Forty Thieves . . . is high-voltage Perry . . . Perry offers a virtuoso blueprint for narrative sleight of hand. In Perry’s world you’ll find no faces from Central Casting, and you’ll hear no dialogue that rings flat or familiar. He brings his superb thriller to a close with a confrontation between his two foes that is as astonishing as it is satisfying.” —Irma Heldman, Open Letters Monthly

“Guns are ubiquitous in Thomas Perry’s breathtaking Forty Thieves, a double-barreled Southern California thriller that moves almost faster than a speeding bullet. There are, to name a few, Glock 17 pistols, .45s with eight-inch silencers, a .380 Beretta Pico, Czech Scorpion submachine guns, H&K MP5 rifles with telescoping stocks, and a Benelli semi-automatic shotgun. Not to mention the occasional pipe-bomb. These are tools of the trade for several cool-blooded characters who play cat and mouse with one another, in search or protection of, at first, an elusive murderer, and then of a fortune in stolen gems.” —Tom Dolan, Wall Street Journal

“Sardonic humor is rare in American mysteries. It is the kind of humor that creeps up on you and suddenly your reaction is a wry smile as you read the double-edged melodrama which abounds in Thomas Perry’s work.” —Muriel Dobbin, Washington Times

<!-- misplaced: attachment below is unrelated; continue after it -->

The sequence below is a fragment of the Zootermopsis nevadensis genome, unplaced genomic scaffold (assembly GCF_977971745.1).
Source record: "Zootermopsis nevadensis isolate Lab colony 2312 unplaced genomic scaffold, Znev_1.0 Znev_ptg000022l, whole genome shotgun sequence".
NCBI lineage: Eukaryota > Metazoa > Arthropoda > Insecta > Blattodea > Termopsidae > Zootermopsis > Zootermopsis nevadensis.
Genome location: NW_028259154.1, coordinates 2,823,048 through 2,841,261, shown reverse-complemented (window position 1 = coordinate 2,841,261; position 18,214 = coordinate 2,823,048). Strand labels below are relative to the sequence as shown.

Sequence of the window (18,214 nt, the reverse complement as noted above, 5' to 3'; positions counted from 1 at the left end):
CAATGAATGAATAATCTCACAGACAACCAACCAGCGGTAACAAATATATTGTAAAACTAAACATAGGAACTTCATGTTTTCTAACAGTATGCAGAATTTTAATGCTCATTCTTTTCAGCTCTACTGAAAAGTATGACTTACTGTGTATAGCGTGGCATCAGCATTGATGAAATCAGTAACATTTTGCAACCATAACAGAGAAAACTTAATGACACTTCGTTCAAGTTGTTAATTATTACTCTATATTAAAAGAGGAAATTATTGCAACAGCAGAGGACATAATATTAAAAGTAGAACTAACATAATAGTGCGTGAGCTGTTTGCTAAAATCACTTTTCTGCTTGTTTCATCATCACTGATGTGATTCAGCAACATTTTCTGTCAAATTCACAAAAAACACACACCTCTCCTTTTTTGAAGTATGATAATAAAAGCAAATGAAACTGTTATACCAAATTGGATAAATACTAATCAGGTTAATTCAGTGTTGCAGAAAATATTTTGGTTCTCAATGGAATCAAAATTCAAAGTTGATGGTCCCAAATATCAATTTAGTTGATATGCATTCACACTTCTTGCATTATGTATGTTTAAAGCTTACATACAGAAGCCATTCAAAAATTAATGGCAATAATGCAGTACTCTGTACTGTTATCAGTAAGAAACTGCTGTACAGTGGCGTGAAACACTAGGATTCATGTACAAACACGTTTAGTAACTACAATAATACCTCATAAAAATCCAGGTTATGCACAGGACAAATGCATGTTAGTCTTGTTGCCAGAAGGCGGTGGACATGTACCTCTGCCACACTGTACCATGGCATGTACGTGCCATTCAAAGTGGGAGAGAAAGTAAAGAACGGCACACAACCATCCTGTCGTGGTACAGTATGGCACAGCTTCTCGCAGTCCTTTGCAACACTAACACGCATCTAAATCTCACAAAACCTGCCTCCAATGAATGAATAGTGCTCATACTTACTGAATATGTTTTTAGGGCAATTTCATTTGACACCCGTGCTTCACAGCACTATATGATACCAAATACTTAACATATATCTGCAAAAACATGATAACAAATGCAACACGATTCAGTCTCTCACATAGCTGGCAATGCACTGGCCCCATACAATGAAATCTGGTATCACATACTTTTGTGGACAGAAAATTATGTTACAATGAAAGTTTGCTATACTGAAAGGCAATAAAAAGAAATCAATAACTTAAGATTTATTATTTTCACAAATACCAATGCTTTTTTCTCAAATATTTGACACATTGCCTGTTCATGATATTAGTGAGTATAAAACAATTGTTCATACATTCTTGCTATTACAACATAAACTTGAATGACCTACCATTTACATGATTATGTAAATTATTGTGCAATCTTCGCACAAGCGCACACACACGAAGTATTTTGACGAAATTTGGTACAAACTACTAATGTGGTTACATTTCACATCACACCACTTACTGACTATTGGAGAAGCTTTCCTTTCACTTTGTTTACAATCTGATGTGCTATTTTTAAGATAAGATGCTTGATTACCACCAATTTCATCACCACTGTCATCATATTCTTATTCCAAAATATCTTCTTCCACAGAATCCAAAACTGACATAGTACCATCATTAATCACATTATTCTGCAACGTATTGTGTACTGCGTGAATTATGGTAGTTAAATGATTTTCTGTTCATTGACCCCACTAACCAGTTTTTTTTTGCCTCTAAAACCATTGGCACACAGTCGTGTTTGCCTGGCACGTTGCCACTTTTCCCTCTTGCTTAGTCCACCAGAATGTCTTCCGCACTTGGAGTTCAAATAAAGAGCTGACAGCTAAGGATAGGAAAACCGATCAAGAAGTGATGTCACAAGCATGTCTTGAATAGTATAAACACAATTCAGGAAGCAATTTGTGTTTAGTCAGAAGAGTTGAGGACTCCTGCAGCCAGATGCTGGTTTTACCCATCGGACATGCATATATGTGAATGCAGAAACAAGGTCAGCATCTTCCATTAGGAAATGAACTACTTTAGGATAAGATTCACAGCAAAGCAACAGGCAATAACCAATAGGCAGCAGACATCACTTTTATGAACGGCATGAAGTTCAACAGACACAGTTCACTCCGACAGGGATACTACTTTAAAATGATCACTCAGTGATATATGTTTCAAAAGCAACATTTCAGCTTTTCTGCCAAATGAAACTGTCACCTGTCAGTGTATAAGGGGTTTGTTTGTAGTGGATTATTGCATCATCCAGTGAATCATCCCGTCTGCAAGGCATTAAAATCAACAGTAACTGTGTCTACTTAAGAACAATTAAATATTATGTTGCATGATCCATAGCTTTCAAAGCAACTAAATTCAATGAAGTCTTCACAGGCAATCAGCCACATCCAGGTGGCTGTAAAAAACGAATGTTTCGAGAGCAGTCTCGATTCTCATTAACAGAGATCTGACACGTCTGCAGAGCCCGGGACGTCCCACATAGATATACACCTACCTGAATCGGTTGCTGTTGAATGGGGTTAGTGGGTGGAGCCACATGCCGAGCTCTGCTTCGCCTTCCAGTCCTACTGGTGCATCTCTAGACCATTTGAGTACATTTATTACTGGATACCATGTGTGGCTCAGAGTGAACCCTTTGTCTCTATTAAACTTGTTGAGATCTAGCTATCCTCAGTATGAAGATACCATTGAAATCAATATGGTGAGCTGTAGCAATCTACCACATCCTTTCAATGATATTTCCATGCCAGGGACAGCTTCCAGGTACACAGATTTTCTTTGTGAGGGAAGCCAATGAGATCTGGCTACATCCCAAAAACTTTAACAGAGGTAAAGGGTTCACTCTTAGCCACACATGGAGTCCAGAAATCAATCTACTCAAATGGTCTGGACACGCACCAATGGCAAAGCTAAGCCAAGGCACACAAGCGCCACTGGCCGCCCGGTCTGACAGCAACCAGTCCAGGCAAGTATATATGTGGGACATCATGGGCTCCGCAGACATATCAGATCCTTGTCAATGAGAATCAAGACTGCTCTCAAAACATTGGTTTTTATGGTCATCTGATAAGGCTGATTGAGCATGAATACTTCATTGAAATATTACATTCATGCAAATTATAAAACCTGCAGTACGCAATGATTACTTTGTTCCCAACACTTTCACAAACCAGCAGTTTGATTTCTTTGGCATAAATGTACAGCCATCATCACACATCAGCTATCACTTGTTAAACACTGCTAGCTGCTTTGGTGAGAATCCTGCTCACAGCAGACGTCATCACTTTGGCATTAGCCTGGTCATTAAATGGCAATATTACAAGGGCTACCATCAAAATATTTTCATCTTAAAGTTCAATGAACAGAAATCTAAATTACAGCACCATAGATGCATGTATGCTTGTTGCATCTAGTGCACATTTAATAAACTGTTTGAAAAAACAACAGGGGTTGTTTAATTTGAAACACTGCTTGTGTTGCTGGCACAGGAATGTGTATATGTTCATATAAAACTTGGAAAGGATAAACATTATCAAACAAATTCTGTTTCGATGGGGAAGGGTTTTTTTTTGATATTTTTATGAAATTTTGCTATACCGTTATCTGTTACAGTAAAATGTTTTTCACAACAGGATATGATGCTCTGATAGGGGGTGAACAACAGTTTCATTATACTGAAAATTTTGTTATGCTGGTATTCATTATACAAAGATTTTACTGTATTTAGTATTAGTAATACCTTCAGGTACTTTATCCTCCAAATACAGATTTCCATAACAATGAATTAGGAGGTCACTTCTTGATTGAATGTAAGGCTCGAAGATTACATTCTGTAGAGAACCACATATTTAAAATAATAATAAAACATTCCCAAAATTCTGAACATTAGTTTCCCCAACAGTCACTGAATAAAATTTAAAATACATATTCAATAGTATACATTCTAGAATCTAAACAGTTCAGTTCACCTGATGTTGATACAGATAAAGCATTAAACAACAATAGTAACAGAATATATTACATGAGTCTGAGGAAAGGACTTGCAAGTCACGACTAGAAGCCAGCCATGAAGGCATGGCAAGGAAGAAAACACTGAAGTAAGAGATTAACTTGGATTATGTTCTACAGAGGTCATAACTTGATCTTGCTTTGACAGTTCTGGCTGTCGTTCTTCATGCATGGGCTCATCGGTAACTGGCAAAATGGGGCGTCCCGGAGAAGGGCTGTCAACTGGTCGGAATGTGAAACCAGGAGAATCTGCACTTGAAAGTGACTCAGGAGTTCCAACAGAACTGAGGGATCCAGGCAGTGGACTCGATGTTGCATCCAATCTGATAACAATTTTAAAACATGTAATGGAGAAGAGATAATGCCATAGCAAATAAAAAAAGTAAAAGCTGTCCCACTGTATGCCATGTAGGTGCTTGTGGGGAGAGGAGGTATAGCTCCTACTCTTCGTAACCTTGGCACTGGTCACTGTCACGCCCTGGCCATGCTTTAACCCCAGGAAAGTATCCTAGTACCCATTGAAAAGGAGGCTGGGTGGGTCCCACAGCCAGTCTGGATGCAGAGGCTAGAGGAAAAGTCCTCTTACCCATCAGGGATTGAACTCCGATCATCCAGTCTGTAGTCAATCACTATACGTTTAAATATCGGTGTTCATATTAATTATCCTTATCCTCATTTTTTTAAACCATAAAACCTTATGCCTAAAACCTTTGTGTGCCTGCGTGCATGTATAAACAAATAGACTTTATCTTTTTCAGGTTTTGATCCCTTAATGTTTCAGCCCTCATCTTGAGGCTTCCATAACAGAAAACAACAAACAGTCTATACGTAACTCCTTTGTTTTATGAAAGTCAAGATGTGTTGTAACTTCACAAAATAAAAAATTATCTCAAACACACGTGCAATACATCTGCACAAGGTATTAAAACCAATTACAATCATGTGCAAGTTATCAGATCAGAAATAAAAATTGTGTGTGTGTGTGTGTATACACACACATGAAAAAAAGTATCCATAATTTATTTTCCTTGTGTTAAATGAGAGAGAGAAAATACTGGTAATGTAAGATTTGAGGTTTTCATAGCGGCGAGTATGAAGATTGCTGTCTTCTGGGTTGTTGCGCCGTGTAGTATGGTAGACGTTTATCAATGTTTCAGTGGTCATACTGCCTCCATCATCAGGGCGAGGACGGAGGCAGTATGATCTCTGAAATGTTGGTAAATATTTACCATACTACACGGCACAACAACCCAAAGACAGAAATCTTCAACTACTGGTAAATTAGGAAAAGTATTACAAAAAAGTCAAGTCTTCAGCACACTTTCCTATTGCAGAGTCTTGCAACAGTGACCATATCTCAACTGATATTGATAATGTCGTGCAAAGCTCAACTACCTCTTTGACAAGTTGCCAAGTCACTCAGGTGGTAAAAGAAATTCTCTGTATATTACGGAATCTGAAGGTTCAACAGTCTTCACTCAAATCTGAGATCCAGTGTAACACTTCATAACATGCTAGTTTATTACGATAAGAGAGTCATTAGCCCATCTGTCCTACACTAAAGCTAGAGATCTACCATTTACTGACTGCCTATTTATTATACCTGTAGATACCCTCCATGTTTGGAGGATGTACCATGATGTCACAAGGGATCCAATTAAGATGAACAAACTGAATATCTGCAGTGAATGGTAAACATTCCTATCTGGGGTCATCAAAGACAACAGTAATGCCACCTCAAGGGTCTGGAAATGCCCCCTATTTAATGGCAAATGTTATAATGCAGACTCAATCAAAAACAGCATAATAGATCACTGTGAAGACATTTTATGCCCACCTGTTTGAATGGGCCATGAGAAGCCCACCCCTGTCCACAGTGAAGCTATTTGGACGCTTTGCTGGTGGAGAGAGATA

“Perry richly develops the exposition with many details and hints that keep the reader guessing at what’s to come . . . Perry persuades the reader to sympathize with the witty and lovable characters that he creates . . . [A] fast-paced read with a nice spoonful of humor . . . Perry skillfully plants ideas and doubts in the reader’s mind before revealing the final truth.” —Buffalo News

“Engrossing.” —Journal Star (Lincoln, Nebraska)


Booklist‘s Top 10 Crime Novels of the Year


Sid drove along the gravel road, staying in the center while they both watched the side windows. When he reached the end of the road he turned to the right, the direction the car had gone. A quarter mile ahead of them was the dark-colored car, sitting beside the road. “That looks like the one,” Sid said.

He accelerated toward the car, but the driver pulled out and drove off quickly. As Sid sped up, so did the dark car, moving off now at a high speed.

“Interesting,” said Ronnie. “I guess he isn’t in a mood to chat.”

Sid kept accelerating. “I am now.”

“Me too,” said Ronnie. “But if that’s not possible, I’d be satisfied to get a picture of their license plate.” Ronnie steadied her cell phone on the dashboard, and then decided that she could hold it steadier in her hands at this speed.

They were gaining. Far ahead, Ronnie saw the shape of a human torso extend itself out the passenger window of the car. “Wait a minute, Sid. That looks like a—”

They saw and heard it at once, a flash from the car far ahead of them, a bang and a sound like a hammer hitting their car, an explosion of glass into the front seat that sprayed Sid’s neck and chest and stung his face. There was now a big spider web crack in the windshield above his head with a bullet hole in the center.